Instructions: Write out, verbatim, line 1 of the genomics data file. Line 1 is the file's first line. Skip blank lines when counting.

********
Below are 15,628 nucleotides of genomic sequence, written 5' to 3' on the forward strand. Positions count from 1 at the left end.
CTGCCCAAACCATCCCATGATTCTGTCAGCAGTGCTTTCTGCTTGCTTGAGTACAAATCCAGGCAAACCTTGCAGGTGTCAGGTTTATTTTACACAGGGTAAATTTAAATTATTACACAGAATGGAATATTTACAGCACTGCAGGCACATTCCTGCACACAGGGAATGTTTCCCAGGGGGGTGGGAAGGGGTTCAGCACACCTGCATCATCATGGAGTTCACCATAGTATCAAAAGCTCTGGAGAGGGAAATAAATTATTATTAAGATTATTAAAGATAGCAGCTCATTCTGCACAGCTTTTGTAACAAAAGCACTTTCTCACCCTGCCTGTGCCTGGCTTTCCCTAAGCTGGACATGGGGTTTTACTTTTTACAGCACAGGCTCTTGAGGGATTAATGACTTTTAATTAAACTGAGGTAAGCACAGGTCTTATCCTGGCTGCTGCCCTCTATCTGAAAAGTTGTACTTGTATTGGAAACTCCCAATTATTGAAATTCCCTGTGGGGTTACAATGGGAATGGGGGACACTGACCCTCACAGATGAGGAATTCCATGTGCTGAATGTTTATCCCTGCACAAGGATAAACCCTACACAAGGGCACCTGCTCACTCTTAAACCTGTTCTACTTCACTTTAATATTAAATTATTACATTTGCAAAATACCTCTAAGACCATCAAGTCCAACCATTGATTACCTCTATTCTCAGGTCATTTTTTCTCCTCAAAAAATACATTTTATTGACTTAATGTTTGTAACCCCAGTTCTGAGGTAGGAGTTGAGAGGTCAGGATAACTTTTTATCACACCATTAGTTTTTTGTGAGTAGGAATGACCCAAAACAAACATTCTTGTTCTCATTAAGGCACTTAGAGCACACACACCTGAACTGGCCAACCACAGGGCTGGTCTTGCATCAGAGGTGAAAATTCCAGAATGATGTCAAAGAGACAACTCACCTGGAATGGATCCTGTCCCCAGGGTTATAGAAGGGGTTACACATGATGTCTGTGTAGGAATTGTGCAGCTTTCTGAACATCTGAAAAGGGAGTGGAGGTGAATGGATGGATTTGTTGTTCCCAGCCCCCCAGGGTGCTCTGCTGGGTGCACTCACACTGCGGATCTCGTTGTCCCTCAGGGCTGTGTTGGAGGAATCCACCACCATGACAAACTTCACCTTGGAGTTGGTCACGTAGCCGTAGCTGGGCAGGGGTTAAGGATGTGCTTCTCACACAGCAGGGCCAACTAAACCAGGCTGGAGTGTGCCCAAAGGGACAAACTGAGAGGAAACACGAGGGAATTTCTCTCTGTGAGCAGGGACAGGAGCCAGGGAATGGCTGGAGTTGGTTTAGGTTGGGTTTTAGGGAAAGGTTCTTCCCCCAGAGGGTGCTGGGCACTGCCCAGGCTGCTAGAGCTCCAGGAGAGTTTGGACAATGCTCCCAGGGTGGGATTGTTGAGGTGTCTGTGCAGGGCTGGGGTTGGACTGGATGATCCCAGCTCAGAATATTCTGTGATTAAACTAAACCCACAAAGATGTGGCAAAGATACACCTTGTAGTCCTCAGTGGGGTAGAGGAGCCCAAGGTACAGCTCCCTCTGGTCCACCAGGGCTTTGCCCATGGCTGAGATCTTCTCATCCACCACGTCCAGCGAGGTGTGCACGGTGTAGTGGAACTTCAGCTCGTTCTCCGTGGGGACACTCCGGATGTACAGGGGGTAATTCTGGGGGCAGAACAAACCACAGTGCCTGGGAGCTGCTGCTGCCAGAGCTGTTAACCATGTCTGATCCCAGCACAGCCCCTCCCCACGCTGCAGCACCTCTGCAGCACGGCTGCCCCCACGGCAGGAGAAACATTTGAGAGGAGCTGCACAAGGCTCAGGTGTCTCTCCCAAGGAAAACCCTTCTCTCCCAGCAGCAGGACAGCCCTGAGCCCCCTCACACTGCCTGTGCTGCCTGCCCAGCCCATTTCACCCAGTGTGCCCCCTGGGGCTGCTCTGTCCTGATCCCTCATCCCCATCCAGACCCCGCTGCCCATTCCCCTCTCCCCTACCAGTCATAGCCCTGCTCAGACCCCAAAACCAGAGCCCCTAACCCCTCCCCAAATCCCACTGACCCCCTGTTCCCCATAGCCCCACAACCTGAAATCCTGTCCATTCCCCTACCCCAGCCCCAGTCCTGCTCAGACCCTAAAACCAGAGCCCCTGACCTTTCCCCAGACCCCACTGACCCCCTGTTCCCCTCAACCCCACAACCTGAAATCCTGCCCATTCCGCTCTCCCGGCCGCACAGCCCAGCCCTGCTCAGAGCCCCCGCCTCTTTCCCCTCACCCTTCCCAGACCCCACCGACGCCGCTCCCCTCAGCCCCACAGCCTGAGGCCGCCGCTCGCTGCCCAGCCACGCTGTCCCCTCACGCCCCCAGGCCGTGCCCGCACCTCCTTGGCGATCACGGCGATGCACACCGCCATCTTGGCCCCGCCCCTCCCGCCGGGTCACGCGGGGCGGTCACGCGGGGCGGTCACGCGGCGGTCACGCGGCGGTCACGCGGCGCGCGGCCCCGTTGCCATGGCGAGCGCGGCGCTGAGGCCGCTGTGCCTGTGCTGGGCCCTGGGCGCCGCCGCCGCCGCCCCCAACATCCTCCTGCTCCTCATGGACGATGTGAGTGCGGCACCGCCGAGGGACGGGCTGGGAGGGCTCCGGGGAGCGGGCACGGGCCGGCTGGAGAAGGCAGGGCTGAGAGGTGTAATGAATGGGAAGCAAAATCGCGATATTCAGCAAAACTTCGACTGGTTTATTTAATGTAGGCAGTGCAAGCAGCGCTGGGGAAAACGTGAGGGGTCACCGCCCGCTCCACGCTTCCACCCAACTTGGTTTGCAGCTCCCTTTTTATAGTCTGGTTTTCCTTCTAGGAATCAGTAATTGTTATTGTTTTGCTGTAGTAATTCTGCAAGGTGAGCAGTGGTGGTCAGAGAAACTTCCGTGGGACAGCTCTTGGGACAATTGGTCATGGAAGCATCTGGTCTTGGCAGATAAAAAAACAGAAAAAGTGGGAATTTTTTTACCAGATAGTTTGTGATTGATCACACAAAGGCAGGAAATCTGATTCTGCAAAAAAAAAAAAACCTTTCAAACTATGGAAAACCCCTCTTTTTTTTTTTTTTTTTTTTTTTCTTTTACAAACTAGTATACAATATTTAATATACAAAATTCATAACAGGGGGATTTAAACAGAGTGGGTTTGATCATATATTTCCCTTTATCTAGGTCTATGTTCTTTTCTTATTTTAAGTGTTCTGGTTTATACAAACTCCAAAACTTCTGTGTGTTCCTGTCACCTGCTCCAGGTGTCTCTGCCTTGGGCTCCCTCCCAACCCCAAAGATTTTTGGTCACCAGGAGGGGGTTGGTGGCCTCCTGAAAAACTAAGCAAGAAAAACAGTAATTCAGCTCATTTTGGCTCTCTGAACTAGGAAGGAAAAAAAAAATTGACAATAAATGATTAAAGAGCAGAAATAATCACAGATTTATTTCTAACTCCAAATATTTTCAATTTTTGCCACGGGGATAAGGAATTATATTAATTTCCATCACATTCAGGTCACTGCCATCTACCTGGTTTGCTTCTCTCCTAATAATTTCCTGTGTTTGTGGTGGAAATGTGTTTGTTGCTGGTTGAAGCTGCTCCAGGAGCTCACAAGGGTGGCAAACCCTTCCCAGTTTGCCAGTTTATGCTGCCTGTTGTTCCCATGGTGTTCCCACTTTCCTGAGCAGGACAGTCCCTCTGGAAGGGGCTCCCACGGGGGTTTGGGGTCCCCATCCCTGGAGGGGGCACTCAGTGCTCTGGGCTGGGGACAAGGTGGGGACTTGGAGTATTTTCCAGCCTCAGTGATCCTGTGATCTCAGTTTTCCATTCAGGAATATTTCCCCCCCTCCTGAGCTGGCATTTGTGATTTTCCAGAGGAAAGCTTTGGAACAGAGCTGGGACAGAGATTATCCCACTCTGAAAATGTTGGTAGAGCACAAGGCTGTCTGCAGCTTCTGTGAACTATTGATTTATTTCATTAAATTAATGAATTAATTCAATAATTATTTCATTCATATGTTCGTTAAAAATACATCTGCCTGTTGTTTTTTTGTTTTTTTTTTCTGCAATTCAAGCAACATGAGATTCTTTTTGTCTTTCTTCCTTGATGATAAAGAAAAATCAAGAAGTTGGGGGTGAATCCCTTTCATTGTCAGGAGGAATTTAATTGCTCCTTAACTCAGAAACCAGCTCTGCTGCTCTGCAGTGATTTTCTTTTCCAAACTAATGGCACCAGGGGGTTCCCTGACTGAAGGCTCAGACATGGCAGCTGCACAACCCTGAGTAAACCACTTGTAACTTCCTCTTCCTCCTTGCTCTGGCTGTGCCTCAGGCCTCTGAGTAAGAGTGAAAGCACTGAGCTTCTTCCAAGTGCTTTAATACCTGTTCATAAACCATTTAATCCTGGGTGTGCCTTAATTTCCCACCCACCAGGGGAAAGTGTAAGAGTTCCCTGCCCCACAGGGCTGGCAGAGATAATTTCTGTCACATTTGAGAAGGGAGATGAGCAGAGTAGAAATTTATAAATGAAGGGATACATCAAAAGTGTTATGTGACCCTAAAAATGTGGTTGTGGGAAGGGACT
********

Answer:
Below are 15,628 nucleotides of genomic sequence, written 5' to 3' on the forward strand. Positions count from 1 at the left end.